Thailand Property Outlook – Despite the ongoing political instability prices for condominiums in Bangkok have not dropped – and in some cases they’ve been rising as demand from local buyers continues to drive the sector. Research from CB Richard Ellis (Thailand) showed the majority of condominium sales during the first quarter of 2010 came from Thai nationals – not only as end users but also as buy-to-rent investors. The Market Focus report noted that property developers are almost all focusing on new launches of one bedroom units
Thailand Real Estate Outlook
Some observers are concerned that the 2008 global financial crisis may affect the Thai real estate market. Many see similarities between the current US crisis and the 1997 Thai crisis, particularly in the role played by an over-built real estate sector. To properly analyze the 2008 global financial crisis’s impact on the Thai real estate market, we should first look at the current Thai real estate environment. The Thai real estate industry has grown significantly since the 1997 financial crisis. Although speculation is prevalent in some sectors, we have not experienced a 1997 bubble-like boom. Generally, a real estate bubble occurs when property prices rise quickly in a short period, primarily from speculation – resulting in a supply-and-demand imbalance. When property prices are rising faster than the cost of money and banks continue increasing loan-to-value ratios, funding becomes easier – propelling additional speculation.
Being a developing country, the cost of property in Thailand is much lower than in the more developed European markets. But, on the other hand, prices for Thai property, in general, are rising at a much faster rate.
Compared to 1997 Real estate companies are able to respond much more quickly to changes
The 2008 Thai real estate market is fairly robust. However, any thorough analysis requires detailed supply and demand studies of each specific area. A thorough analysis will indicate the market risks associated with each location. The Impact of 2008 Global Financial Crisis on Thai Real Estate is invevitable. The 2008 US global financial crisis is impacting global financial and real-sector economies devastatingly. Because Thailand is inextricably linked to the global economy, it will also inevitably experience its ill-effects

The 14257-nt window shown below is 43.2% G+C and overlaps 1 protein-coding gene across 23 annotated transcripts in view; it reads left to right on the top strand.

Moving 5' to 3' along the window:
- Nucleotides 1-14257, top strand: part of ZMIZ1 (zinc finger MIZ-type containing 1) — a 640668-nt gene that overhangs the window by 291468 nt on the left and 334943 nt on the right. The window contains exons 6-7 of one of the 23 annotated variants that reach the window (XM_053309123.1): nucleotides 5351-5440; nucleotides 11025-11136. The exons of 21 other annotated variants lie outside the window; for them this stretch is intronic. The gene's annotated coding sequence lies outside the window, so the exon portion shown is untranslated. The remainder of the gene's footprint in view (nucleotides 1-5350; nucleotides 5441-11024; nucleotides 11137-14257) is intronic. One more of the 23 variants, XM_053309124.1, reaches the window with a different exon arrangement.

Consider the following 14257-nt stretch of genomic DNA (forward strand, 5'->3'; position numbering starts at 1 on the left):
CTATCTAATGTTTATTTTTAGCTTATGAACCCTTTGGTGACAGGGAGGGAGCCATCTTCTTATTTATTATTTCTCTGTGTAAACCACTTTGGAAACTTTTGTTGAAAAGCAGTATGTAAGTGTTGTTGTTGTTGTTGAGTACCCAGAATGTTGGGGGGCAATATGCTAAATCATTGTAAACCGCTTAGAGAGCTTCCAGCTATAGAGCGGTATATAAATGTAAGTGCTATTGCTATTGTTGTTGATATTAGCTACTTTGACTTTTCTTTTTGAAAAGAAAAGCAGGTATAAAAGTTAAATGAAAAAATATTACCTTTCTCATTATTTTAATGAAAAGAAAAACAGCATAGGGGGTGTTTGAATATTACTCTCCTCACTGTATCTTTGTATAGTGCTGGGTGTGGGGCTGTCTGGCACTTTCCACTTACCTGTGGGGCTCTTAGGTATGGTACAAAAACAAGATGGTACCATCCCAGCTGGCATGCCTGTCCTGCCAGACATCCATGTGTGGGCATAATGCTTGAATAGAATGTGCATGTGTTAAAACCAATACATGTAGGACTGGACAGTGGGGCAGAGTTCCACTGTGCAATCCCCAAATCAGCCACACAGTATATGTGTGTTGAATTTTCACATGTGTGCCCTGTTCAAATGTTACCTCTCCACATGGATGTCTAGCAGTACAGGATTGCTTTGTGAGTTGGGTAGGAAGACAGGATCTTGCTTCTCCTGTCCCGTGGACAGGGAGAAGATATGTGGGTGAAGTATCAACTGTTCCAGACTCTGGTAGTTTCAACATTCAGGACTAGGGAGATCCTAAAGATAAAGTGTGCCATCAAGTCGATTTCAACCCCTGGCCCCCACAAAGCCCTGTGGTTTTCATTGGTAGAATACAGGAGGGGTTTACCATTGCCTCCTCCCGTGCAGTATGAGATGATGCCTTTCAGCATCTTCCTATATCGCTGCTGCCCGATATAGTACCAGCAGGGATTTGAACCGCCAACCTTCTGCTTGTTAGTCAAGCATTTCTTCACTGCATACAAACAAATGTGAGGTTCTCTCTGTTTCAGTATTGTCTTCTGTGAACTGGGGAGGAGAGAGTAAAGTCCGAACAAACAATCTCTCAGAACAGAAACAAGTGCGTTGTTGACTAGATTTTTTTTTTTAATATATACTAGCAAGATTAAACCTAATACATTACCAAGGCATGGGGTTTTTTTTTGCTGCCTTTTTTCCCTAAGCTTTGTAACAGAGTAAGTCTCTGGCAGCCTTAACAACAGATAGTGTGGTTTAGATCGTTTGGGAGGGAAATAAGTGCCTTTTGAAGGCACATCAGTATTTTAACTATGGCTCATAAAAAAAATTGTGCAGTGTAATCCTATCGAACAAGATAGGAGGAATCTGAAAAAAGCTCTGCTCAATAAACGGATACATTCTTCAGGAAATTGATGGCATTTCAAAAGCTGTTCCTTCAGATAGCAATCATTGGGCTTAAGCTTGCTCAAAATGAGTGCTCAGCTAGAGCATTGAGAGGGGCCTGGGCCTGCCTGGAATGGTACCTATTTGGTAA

Falling consumer confidence : The slowing global economy together with unstable local political and economic environments will result in falling consumer sentiment and confidence in Thailand. Consumers will delay home purchases because they will be unsure of current and future incomes – directly affecting real estate demand. The general public will also begin losing confidence in the financial sectors, although not as severely as in foreign countries. Investors earn income from rentals. If the economy turns bad, rental rates and occupancy rate in Thailand may fall, forcing many investors to become sellers. When speculators and investors become sellers, extra supply is thrown into the market. Demand and supply pressure are exerting negative sentiments on the Thai real estate market in 2008-2009. However, some developers view the situation as an opportunity. Small developers will react immediately to the negative consumer sentiment by reducing new housing construction, providing larger developers an opportunity to gain market share in the Thai real estate market for 2009. Large development companies with strong reputations, strong balance sheets, and higher operational efficiencies will the first to benefit once the market turns around.
Bangkok falls 19 places to 49th most expensive location worldwide
Locations reliant on international tourism have seen their rental markets hit especially hard during the pandemic, resulting in some major drops in the rankings. Bangkok has fallen 19 places to 49th, while Hanoi saw a similar drop of 12 places to 81st.
Is There a Silver lining amid COVID-19?
Thinking of the future impact of this pandemic on office buildings, it may have already dawned on many of us that a majority of potential long-term trends and health measures will become permanent work-life features in the times to come.
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